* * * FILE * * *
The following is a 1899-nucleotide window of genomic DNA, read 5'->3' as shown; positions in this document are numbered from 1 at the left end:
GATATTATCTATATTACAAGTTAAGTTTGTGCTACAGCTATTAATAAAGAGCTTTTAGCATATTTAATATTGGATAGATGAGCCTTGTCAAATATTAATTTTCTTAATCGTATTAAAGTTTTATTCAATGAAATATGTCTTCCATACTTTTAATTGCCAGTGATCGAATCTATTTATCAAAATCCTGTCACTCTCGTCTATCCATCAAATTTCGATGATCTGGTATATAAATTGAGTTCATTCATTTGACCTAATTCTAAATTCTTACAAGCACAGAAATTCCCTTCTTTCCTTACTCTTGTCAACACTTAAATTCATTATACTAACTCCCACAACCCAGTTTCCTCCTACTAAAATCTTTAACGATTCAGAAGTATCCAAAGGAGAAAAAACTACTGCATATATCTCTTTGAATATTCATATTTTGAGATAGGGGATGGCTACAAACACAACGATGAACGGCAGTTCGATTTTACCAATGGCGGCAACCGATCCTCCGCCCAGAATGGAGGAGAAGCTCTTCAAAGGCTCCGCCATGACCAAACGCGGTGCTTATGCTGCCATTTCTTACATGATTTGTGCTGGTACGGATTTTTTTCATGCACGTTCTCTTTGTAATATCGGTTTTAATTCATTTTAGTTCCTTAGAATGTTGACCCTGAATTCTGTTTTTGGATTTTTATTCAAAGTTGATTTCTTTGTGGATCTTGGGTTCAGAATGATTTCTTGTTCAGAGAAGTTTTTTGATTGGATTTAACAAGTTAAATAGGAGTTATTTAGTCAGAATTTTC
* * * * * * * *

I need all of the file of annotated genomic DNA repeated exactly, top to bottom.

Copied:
The following is a 1899-nucleotide window of genomic DNA, read 5'->3' as shown; positions in this document are numbered from 1 at the left end:
GATATTATCTATATTACAAGTTAAGTTTGTGCTACAGCTATTAATAAAGAGCTTTTAGCATATTTAATATTGGATAGATGAGCCTTGTCAAATATTAATTTTCTTAATCGTATTAAAGTTTTATTCAATGAAATATGTCTTCCATACTTTTAATTGCCAGTGATCGAATCTATTTATCAAAATCCTGTCACTCTCGTCTATCCATCAAATTTCGATGATCTGGTATATAAATTGAGTTCATTCATTTGACCTAATTCTAAATTCTTACAAGCACAGAAATTCCCTTCTTTCCTTACTCTTGTCAACACTTAAATTCATTATACTAACTCCCACAACCCAGTTTCCTCCTACTAAAATCTTTAACGATTCAGAAGTATCCAAAGGAGAAAAAACTACTGCATATATCTCTTTGAATATTCATATTTTGAGATAGGGGATGGCTACAAACACAACGATGAACGGCAGTTCGATTTTACCAATGGCGGCAACCGATCCTCCGCCCAGAATGGAGGAGAAGCTCTTCAAAGGCTCCGCCATGACCAAACGCGGTGCTTATGCTGCCATTTCTTACATGATTTGTGCTGGTACGGATTTTTTTCATGCACGTTCTCTTTGTAATATCGGTTTTAATTCATTTTAGTTCCTTAGAATGTTGACCCTGAATTCTGTTTTTGGATTTTTATTCAAAGTTGATTTCTTTGTGGATCTTGGGTTCAGAATGATTTCTTGTTCAGAGAAGTTTTTTGATTGGATTTAACAAGTTAAATAGGAGTTATTTAGTCAGAATTTTC